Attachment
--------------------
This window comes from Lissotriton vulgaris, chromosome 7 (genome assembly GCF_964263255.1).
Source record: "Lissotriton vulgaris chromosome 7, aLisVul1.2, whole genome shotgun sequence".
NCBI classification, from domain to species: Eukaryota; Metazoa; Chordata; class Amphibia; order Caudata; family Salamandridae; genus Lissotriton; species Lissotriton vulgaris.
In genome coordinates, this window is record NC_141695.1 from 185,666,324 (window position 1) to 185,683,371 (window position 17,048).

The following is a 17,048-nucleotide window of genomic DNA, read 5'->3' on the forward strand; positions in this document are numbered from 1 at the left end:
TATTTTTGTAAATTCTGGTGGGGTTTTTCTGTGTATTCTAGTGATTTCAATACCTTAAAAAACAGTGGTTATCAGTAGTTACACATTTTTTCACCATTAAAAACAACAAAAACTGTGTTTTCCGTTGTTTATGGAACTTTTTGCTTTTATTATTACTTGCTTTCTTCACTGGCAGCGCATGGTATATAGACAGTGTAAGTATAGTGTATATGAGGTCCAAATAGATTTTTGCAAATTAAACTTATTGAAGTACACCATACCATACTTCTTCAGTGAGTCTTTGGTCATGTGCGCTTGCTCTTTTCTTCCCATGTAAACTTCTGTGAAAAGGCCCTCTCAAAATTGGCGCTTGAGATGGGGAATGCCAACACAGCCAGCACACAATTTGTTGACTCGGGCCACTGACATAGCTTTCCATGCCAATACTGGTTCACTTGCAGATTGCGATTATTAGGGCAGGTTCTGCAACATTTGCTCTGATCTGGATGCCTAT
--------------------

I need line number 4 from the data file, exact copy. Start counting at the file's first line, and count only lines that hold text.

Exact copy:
In genome coordinates, this window is record NC_141695.1 from 185,666,324 (window position 1) to 185,683,371 (window position 17,048).